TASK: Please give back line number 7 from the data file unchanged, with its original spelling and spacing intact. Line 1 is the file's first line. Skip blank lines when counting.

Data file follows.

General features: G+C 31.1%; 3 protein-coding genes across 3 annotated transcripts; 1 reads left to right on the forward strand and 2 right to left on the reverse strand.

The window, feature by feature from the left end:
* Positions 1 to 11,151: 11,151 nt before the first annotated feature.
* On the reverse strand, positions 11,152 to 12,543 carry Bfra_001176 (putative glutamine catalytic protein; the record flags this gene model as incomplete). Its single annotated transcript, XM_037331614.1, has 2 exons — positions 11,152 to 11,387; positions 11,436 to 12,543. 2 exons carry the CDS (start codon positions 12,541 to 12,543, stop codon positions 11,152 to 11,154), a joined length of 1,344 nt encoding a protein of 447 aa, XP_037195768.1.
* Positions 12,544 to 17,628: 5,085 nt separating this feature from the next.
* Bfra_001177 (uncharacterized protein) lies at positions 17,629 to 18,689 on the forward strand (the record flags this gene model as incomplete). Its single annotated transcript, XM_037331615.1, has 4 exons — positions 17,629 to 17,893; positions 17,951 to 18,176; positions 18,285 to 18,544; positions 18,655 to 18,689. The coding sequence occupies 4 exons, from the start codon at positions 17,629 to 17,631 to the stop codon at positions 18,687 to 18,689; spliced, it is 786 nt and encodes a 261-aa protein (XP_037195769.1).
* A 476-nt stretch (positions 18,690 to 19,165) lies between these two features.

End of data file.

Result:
* A 476-nt stretch (positions 18,690 to 19,165) lies between these two features.